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I’m going to be nice and give you the recipe right from the start 🙂
Update 12/1/2016: I now make my liquid soap using potassium hydroxide lye and am much happier with that product. You can see how I make that improved liquid soap here.
Before I started my healthy/natural kick, I had another problem. (Ok, I have a lot of problems. We’ll just tackle one at a time…) It seemed for every gift giving occasion, someone (or multiple someones) gave me some fancy bar soap. Are they trying to tell me something? Do I really smell that bad? Self-doubts aside, my problem was that I don’t really like bar soap. It’s too difficult to keep looking nice and clean next to a bathroom sink, and I don’t like how it feels like it’s leaving residue on my skin when I use bar soap in the shower. I am definitely a liquid hand soap/body wash girl.
Liquid Castile Soap from Bar Soap
How to make liquid castile soap from a bar of castile soap
Amount Per Serving
Calories from Fat 124
Trans Fat 0g
Polyunsaturated Fat 2g
Monounsaturated Fat 10g
Total Carbohydrates 0g
* Percent Daily Values are based on a 2,000 calorie diet. Your Daily Values may be higher or lower depending on your calorie needs.
- 1-4oz bar castile soap
- 1 tbsp glycerine
- 3/4 gallon (96 oz) water
- Optional, 1 tsp liquid vitamin E
- Optional, a few drops of essential oils
- 1. Grate the bar soap. You can get a good arm workout in grating by hand with a cheese grater. Or you can chop up the soap into 4-8 pieces, toss in your blender and pulse until you have small crumbles. I used the blender.
- 2. Pour water into a large pot. Ensure there is at least 2-3 inches between the top of the water and top of the pot. Boil the water for one minute (See Note 1). Turn burner to low.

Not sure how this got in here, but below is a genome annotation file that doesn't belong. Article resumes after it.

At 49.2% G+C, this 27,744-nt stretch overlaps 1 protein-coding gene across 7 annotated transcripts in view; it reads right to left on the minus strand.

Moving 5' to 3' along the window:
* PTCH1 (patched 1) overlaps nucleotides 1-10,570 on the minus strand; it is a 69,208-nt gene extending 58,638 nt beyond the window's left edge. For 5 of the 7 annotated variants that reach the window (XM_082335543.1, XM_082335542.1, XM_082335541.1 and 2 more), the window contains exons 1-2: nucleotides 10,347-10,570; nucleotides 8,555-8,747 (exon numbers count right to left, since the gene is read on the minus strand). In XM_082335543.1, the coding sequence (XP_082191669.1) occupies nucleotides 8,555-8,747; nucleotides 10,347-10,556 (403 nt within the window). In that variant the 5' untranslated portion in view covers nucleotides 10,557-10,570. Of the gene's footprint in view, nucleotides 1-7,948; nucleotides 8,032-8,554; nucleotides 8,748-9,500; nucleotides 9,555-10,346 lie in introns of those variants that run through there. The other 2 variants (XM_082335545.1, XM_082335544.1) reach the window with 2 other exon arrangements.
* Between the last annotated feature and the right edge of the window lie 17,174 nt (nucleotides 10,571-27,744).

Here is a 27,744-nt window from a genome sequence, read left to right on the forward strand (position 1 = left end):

- 3. Allow the water to cool for a few minutes, then pour in the grated soap. Gently stir to dissolve the soap into the water. It should dissolve in a minute or two unless you had large chunks of soap. Those took about 5 minutes to dissolve. Turn off the burner.
- 4. Add the glycerine, vitamin E and essential oils if using. Stir to distribute.
- 5. Let sit several hours or overnight to cool. The soap will remain very watery, but still works like soap! Some of the soap may separate (cloudy at the bottom of the bottle), just give it a quick shake before using.
- 6. Pour into your soap dispenser and enjoy!
- Note (1): According to the Center for Disease Control, boiling water for 1 minute will make it safe to drink. While I think my tap water it pretty safe (I have been drinking it for 6 years), I boil the water to kill anything that may be living in it, so my soap doesn’t start growing things. If you use distilled water, you can turn off the heat as soon as the water comes to a boil.
Update 4 Jan 2017: I have learned that “real soap” – castile soap and the home made ones without chemicals do not leave that residue on my skin, the sink, the shower…and I now love bar soap.
So, what to do with all this bar soap? Per my usual, I turned to the internet (specifically Pinterest, my weakness). I found a recipe that involved grating up the bar soap and adding it to heated water until it dissolved. I tried it. Worked great! I used this lovely almond scented soap as a hand soap in my bathrooms for a couple months. Then one day I ran out of body wash. Body wash is just glorified liquid soap, right? So why not use this lovely smelling liquid hand soap? BECAUSE YOU’RE ALLERGIC TO EVERYTHING, IDIOT! Well, apparently I forgot about that at the time. Or I thought because it was ok on my hands it would be ok everywhere. But I was very wrong. I got contact dermatitis all over my body (have you ever gotten poison ivy? Yup, it was that reaction). It took over a week for the contact dermatitis to go away. That was not fun, but at least I did this stupid experiment in the winter when it was easier to cover up.